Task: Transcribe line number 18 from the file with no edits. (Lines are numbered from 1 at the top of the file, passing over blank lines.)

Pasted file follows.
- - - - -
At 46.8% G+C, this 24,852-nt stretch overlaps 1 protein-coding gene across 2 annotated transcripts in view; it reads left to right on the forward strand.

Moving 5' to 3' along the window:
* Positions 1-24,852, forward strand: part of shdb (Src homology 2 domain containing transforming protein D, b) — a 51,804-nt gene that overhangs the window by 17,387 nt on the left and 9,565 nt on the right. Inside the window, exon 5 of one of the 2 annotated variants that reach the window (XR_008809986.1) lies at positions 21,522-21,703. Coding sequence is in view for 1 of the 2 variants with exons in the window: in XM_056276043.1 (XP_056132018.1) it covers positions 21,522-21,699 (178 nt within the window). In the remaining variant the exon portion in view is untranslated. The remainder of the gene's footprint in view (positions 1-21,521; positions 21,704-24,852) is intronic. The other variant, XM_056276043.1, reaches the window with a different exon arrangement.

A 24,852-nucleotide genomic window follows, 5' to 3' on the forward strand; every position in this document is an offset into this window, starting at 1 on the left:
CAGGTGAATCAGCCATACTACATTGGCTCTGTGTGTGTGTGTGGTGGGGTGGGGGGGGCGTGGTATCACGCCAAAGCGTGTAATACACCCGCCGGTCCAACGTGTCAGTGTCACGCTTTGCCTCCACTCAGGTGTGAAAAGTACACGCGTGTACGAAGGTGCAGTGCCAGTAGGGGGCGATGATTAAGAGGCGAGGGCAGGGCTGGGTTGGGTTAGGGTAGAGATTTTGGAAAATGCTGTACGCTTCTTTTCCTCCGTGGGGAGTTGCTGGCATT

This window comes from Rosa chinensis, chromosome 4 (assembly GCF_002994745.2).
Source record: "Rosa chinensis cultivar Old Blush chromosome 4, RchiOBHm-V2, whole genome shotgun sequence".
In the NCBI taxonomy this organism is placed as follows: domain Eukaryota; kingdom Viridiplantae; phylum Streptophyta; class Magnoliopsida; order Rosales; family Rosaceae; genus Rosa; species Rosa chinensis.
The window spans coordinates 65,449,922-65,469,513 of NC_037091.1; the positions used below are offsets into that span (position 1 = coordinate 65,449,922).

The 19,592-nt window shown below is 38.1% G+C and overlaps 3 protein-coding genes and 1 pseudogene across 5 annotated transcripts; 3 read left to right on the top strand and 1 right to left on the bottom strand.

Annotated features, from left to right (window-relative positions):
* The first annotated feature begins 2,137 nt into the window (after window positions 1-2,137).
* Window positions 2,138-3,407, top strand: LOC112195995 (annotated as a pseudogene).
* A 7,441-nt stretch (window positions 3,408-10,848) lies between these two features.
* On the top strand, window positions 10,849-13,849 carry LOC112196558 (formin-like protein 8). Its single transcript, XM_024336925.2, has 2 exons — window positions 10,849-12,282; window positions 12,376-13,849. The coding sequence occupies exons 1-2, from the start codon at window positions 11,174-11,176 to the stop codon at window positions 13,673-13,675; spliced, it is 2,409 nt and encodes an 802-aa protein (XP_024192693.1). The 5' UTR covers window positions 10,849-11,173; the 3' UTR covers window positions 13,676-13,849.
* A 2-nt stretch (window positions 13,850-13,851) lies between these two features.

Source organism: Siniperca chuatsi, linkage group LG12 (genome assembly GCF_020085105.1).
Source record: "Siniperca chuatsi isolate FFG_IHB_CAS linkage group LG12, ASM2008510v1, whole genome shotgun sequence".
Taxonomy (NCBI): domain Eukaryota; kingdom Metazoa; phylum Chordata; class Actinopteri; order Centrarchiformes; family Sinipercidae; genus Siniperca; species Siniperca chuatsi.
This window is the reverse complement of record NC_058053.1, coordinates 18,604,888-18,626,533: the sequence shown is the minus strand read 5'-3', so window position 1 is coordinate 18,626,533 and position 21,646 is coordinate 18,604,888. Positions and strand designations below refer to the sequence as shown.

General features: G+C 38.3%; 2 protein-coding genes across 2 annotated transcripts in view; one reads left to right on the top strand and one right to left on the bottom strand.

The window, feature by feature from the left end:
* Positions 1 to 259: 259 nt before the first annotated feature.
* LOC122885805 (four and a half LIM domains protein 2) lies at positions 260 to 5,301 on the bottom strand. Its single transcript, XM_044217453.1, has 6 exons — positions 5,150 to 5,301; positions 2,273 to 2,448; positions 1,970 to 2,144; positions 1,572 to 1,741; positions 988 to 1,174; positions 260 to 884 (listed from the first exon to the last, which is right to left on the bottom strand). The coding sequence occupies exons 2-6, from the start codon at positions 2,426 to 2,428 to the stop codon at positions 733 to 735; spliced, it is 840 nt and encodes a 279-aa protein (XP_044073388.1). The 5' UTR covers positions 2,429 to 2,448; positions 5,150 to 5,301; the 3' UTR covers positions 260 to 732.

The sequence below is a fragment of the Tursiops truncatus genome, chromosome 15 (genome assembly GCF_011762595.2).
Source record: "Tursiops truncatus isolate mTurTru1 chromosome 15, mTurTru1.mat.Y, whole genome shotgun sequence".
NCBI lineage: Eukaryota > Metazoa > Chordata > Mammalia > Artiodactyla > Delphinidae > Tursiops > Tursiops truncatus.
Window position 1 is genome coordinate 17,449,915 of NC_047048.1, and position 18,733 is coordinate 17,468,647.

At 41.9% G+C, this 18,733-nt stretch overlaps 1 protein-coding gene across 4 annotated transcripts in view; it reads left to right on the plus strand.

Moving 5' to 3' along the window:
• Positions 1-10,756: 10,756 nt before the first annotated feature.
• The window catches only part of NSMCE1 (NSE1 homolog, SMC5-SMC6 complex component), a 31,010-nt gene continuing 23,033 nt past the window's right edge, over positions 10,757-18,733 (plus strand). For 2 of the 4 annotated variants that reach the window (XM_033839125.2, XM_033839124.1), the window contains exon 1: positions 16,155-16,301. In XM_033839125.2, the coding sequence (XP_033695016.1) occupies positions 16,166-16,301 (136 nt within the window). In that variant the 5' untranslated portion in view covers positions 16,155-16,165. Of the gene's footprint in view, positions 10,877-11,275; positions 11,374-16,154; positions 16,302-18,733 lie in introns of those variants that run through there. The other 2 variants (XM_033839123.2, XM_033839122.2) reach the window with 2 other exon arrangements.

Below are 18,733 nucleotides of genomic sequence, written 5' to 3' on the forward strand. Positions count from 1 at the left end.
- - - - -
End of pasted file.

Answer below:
Source record: "Siniperca chuatsi isolate FFG_IHB_CAS linkage group LG12, ASM2008510v1, whole genome shotgun sequence".